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Fishers, N.Y. – Move over, pumpkin spice, apple cider is trending. The retro beverage is enjoying a renaissance, and for good reason. The unfermented version is like drinking your favorite apples, and when fermented it is a refreshing alternative to beer or wine that makes food stand out.

Wait, what’s sweet? Hard?
According to New York Apple Association, which represents the state’s nearly 700 apple growers, “sweet” or unfermented cider is pressed from fresh apples that have been ground into chunks called pomace. This cider is typically flash pasteurized for food safety, like milk is; so, like milk, it has a finite shelf life and should be refrigerated. It is typically sold in the produce department.

“Sweet cider is 100 percent juice, sweetened only by Mother Nature’s own fruit sugars – it’s like drinking an apple,” says NYAA spokesperson Julia Stewart. “That gorgeous caramel color comes from the tiny bits of apple flesh and skin floating in the juice.”

One note: Cider’s cousin apple juice – the stuff that’s sold over in the grocery section of the store – has had all those bits of apple filtered out and has been subjected to a longer heating process so that it can be stored unrefrigerated. NYAA’s Stewart notes that most of the grocery aisle apple juice is made from imported fruit juice concentrate, not from U.S.-grown apples.

“Hard” cider is fresh pressed juice that has been fermented; it typically has an alcohol content of 4-10 percent. During fermentation, the sugars in the juice convert to alcohol, so hard cider is often completely “dry” (cider fanspeak for “not sweet”). Hard cider can be sparkling or still. Hard ciders range from easy and sessionable to complex and sophisticated, and offer alternatives to please both craft beer and fine wine drinkers.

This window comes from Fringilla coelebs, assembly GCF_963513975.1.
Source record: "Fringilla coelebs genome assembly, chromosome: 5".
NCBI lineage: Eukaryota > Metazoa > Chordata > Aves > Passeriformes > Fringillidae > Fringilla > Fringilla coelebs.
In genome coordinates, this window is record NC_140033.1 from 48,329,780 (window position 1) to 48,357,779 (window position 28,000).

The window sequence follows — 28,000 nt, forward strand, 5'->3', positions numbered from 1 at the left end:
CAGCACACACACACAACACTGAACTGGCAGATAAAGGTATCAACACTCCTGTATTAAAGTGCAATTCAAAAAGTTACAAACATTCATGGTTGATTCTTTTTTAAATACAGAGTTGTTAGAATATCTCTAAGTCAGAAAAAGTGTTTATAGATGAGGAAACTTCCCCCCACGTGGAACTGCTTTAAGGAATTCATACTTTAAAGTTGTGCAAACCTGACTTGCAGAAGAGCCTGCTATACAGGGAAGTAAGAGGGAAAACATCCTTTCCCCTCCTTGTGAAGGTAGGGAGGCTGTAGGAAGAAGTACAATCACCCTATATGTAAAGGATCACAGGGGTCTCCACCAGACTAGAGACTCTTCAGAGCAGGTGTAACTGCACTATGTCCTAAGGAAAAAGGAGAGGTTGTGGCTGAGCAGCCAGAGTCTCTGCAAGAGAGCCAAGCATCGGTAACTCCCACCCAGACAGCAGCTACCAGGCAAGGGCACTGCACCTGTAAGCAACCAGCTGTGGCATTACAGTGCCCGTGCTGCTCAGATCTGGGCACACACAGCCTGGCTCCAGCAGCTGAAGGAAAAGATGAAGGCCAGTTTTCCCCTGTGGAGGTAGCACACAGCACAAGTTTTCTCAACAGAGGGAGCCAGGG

Cider is trending
Check out what’s trending on social and online: cider.

We’ve known for, well, forever, that sweet cider is a quintessential fall beverage – whether you serve it iced before the weather turns, or heated and mulled to warm you after the mercury drops. It also makes a fabulous cooking ingredient, for poaching pork or fruit, glazing turkey, salad dressings, even hearty fall soups. Meanwhile, hard cider was a staple of European colonists’ diets before falling out of favor with the temperance movement.

Well, this fall, what’s old is new again, judging by what’s popping up on social channels and Google.

On the nonalcoholic side, apple cider is a trending recipe ingredient with chefs this year. Grubsteet.com reports that renowned New York chef Wylie Dufresne’s new Du’s Donuts shop is selling a new take on the old cider-glazed donut – his is a apple cider-glazed buckwheat donut that is decked out with apple chips and puffed buckwheat. Even other food groups are onto the trend: The National Pork Board’s2017 holiday recipes include an Apple Cider Ham with Molasses Glaze by Chef Adam Sappington. Meanwhile, apple cider vinegar is showing up everywhere, in everything.